Fawad Andarabi, a well-known folk singer, was killed in the Afghanistan village of Andarab, north of Kabul, a region where parts of the population are rejecting Taliban rule, The Associated Press reported.
Andarabi played the ghichak, a bowed lute, and sang traditional songs about his birthplace, his people, and the country. He was said to have been dragged from his village home before being shot dead by the group.
His son, Jawad, told AP that the singer was “shot in the head for no reason” at the family’s farm, just days after the Taliban had searched his home and drank tea with him.
“He was innocent, a singer who only was entertaining people,” Jawad, said. “They shot him in the head on the farm.”
Taliban spokesman Zabihullah Mujahid said his group would investigate the shooting but did not provide any further information.
Fawad Andarabi, a local artist, was dragged out of his home yesterday and killed by the Taliban in Kishnabad village of Andarab. He was a famous folk singer in the valley. His son has confirmed the incident. pic.twitter.com/ainVboIzDb
— Sami Mahdi (@Samiullah_mahdi) August 28, 2021
Following Andarabi’s death, Afghanistan’s former Interior Minister Masoud Andarabi wrote on Twitter: “Taliban’s brutality continues in Andarab. Today they brutally killed folkloric singer, Fawad Andarabi who simply was bringing joy to this valley and its people.”
Meanwhile, United Nations Special Rapporteur in the field of cultural rights, Karima Bennoune, wrote on Twitter, “As UN Special Rapporteur on cultural rights, with Unesco Goodwill Ambassador on artistic freedom, I express grave concern about reports of the terrible killing of singer Fawad Andarabi.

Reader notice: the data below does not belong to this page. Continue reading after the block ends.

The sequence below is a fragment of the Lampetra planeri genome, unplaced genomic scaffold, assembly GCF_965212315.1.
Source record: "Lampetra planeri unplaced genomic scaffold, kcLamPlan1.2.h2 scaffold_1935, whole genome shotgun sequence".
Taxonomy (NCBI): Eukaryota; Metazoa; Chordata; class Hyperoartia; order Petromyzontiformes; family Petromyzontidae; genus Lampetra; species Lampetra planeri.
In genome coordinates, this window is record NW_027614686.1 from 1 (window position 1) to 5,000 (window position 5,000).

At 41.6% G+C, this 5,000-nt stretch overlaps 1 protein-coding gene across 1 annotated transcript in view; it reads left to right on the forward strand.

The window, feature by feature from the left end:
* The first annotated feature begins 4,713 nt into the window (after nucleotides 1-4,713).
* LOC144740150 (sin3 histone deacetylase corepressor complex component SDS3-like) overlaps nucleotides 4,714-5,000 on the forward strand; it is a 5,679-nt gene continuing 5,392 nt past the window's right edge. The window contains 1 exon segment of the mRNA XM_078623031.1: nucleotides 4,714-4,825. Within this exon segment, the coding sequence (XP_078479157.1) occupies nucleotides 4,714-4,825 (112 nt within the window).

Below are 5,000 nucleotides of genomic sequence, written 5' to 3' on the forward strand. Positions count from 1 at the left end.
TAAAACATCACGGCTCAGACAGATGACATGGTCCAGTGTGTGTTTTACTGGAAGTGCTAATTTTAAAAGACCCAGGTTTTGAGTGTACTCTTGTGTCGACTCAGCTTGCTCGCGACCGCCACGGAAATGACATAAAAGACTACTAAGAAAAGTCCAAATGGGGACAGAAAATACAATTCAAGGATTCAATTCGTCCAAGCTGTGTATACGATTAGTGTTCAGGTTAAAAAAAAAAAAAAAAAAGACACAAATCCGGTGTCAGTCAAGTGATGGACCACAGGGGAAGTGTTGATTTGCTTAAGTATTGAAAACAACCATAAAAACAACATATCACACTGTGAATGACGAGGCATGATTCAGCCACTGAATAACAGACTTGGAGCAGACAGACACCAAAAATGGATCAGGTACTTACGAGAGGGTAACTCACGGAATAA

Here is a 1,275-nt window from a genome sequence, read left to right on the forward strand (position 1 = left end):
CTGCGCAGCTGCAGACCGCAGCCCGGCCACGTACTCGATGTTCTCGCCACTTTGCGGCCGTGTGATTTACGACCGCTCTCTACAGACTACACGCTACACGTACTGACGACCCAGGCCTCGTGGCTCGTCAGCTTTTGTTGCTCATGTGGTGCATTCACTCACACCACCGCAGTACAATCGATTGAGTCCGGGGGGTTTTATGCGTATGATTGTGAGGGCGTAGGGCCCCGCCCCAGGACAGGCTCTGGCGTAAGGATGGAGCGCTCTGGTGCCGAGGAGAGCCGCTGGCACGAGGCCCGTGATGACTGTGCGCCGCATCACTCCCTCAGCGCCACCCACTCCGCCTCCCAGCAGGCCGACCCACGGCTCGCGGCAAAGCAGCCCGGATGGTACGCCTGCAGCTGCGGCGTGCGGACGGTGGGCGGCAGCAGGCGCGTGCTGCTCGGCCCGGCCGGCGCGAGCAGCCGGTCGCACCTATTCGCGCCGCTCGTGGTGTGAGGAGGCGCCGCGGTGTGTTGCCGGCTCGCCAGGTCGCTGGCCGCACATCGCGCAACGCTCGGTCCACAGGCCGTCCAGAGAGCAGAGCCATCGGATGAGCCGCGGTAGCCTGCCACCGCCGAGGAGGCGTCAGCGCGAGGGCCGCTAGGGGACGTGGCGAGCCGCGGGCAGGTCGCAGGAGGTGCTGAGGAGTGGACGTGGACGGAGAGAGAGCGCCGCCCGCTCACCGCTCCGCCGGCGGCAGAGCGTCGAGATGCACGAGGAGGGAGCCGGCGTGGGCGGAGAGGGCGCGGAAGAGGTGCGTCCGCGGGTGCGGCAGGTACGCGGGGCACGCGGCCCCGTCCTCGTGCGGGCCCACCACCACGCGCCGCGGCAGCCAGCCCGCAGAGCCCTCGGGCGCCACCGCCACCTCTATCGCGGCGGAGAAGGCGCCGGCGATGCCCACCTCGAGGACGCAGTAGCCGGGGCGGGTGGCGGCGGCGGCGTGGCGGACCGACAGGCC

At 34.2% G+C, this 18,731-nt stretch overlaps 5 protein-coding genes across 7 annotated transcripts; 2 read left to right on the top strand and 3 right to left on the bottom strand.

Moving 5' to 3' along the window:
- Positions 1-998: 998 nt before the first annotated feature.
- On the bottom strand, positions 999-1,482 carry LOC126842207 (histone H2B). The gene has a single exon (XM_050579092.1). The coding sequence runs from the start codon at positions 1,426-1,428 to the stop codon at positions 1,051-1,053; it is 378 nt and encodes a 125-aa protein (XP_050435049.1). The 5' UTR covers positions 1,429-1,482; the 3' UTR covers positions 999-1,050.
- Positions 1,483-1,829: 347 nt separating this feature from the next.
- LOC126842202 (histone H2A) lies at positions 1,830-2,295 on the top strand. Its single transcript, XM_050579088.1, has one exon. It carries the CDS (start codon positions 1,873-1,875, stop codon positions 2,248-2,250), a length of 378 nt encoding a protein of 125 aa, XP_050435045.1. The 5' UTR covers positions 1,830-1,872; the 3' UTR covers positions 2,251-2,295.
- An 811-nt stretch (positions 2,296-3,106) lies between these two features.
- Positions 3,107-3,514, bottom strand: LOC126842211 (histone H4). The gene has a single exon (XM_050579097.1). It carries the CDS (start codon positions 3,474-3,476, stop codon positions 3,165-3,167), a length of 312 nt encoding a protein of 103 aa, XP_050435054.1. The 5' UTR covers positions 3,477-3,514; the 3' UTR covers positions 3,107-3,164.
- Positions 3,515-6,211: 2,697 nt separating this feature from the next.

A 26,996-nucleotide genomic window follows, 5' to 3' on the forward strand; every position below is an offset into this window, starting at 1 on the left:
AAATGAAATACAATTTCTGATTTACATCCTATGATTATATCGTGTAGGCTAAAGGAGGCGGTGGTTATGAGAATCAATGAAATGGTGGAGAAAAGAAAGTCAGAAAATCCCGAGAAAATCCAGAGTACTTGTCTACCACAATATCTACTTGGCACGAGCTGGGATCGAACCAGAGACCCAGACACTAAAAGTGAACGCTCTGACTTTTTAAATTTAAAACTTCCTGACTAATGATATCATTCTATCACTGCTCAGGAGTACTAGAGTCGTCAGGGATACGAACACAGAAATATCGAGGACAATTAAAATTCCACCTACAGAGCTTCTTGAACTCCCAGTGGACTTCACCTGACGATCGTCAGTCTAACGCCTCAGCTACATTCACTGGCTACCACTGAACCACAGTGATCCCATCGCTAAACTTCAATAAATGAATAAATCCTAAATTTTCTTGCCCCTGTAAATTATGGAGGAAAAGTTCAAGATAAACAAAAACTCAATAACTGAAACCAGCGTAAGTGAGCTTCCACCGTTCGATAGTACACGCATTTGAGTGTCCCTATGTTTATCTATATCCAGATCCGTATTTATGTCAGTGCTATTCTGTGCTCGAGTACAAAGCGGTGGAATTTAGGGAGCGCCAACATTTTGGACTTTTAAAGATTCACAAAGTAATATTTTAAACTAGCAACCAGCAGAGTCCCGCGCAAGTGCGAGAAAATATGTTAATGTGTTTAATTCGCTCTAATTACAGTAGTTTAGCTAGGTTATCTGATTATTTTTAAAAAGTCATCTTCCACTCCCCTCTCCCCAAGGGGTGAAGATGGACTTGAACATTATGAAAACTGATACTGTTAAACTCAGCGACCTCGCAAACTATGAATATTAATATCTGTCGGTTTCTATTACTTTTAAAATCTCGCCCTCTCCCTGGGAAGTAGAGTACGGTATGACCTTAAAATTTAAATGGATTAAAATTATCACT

“We call on governments to demand the Taliban respect the human rights of artists. We reiterate our plea for governments to find safe, effective ways for artists & cultural workers who need to do so to get out of Afghanistan, to grant them visas without delay, to allow their safe transit & to enable them to continue their work in exile.”
The alleged killing comes just days after the Taliban said it hoped to ban music from being played in public in Afghanistan.
Mujahid told The New York Times on Wednesday that “music is forbidden in Islam” but that the group is “hoping that we can persuade people not to do such things, instead of pressuring them.”
Under the previous period of rule, the Taliban banned all music, apart from some religious chants, and having fun was punishable by death, The Guardian reported in 2001.
The organization destroyed all cassette tapes, and CDs, musical instruments, and singing were forbidden, while even captive songbirds, which were often found in marketplaces, were outlawed.